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Ideal fare for Labor Day
(Los Angeles Times Syndicate) -- Several weeks ago at a summer buffet, I was dazzled by a roasted fillet of salmon which was part of the main-course offerings. Served whole, the fish had a rich, golden brown exterior and light, juicy flesh beneath. After a few bites, I found one of the hosts and asked how the salmon had been prepared.
"Oh, we just brushed the fillet with soy sauce and then cooked it," she quickly replied before rushing to attend to other entertaining tasks.
Days later, I decided to try the technique myself, but when I telephoned to ask if any other ingredients had been used I learned that my friends were out of town. I remembered a sauce made with soy sauce, dark molasses, ginger, garlic and vinegar, which I often use for pork; maybe a revised version would work on salmon. I combined soy sauce with molasses, lime juice and fresh ginger and used most of this mixture as a marinade, then reduced the remainder into a thick, syrupy glaze for coating the fish after grilling. And it worked!
I was so enthusiastic about this new dish that I invited another couple to try the salmon with us. They offered to bring coleslaw and a blueberry pie, and I bought summer green beans and corn on the cob to complete our menu.
At the table everyone commented on the beautiful color of the salmon and its delectable taste, but something else tempted my palate as well. It was the unusual coleslaw, which included chopped Spanish olives. When I asked about this unique variation, our friend explained that years ago when her mother was making coleslaw one day, she discovered too late that she was out of vinegar and added chopped olives instead. That serendipitous creation has remained one of her family's favorite recipes ever since. It was a perfect accompaniment to the barbecued salmon with its slightly tart rather than sweet taste.
With Labor Day right around the corner, the barbecued salmon and olive coleslaw would make ideal fare to serve at a casual get-together. The salmon is best cooked over a grill, but if rain is predicted it can be roasted in the oven with fine results.
Although the following recipes for both the salmon and slaw serve four, you can double or triple the ingredients for a larger gathering.
Combine soy sauce, molasses, lime juice and ginger in small nonreactive bowl and whisk to blend. Reserve 1/3 cup for glaze. Pour rest in shallow nonreactive dish.
Place salmon on work surface and run fingers over flesh and remove any bones you feel with clean tweezers. Place salmon, flesh side down, in marinade. Cover with plastic wrap and refrigerate at least 1 hour or up to 2 hours.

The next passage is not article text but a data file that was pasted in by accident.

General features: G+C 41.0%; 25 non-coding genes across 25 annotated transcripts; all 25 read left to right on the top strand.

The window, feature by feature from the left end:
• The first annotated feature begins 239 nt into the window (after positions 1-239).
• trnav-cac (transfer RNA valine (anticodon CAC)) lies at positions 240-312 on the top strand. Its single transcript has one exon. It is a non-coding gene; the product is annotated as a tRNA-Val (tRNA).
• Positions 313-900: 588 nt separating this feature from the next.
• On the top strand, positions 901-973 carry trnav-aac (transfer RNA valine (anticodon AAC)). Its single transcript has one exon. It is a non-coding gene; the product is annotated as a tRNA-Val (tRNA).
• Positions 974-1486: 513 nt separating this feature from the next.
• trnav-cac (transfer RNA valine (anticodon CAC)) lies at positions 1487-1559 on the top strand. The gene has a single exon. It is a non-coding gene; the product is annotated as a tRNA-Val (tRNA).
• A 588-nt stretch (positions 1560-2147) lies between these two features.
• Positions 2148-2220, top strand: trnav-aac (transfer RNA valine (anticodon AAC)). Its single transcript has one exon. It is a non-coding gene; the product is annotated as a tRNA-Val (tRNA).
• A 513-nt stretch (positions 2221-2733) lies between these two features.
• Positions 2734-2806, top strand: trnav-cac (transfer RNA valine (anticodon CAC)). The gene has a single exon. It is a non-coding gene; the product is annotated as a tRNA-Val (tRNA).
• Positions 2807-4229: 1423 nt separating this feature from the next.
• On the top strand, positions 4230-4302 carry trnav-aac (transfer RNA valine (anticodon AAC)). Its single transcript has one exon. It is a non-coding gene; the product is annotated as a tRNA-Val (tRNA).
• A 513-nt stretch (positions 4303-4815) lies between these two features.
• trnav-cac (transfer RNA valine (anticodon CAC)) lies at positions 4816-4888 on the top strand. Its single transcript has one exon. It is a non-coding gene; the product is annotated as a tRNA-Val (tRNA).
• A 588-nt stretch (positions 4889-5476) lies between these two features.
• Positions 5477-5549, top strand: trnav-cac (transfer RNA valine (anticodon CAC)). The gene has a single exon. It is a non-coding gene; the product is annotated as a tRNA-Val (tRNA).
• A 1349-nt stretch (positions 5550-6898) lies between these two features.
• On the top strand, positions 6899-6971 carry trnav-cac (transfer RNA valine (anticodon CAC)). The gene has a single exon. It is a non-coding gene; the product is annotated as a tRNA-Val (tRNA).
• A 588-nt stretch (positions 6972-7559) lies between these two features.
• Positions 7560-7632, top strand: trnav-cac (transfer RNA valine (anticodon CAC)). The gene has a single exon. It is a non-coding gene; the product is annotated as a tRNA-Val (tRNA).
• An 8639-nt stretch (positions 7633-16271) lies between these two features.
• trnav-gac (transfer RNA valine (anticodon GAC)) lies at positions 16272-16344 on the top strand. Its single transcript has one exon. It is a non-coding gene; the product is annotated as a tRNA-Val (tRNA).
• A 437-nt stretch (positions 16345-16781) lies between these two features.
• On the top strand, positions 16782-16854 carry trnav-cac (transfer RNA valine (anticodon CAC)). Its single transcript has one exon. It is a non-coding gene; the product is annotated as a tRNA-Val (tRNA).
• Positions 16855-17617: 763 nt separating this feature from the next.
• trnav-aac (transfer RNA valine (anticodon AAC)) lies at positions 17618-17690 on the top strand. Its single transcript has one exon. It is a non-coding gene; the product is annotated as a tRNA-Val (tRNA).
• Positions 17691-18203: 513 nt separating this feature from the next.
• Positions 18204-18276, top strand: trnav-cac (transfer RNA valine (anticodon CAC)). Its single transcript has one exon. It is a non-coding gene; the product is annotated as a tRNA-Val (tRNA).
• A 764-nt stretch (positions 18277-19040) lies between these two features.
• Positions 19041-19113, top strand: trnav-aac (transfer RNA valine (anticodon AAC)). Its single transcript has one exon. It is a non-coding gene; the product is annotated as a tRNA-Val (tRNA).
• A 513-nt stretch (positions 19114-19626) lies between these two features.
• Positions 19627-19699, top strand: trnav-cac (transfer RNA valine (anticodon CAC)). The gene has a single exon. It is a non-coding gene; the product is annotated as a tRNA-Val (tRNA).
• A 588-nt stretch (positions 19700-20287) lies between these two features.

Meanwhile, place reserved marinade in small, heavy saucepan over medium-high heat and cook, stirring, until mixture is reduced to syrupy glaze, 2 to 3 minutes. Remove and set aside at room temperature.
When ready to cook salmon, prepare grill. Oil rack well and arrange 4 to 5 inches from heat source. When fire is ready, place salmon, skin side down, on grill and cook 10 minutes. If you have grill with lid, cover grill with lid (with vents open) after first 10 minutes. Otherwise, tent salmon loosely with foil.
Continue to cook until flesh is opaque and flakes easily when pierced with sharp knife and edges of salmon are browned, 10 to 15 minutes more or longer. Watch carefully as cooking time can vary depending on thickness of fish and intensity of heat. When done, remove salmon from grill and with sharp knife cut off and discard skin.
Arrange salmon on heated serving platter and brush top of fish with glaze. Garnish top of salmon with lime slices. Cut into 4 equal pieces.
Makes 4 servings.
Note: To roast salmon, arrange rack at center position and preheat oven to 450 degrees. Place salmon on foil-lined baking sheet and cook until flesh is opaque and flakes easily when pierced with sharp knife, 10 to 14 minutes, depending on thickness of fish.
Coleslaw with OlivesIngredients:
Remove outer leaves from cabbage. Rinse and pat dry. Store in plastic food bag in refrigerator until ready to garnish slaw.
Quarter cabbage and remove and discard tough inner cores. Cut quarters into 1/4-inch-wide strips and chop strips finely. Measure enough to make 8 cups. Place in medium mixing bowl. Add carrots and olives to bowl. Stir in mayonnaise and mix well. Let mixture stand at cool room temperature or cover with plastic wrap and refrigerate at least 3 hours or longer.
To serve, line shallow bowl with cabbage leaves. Stir chives into slaw and mound in bowl.
Makes 4 very generous servings.
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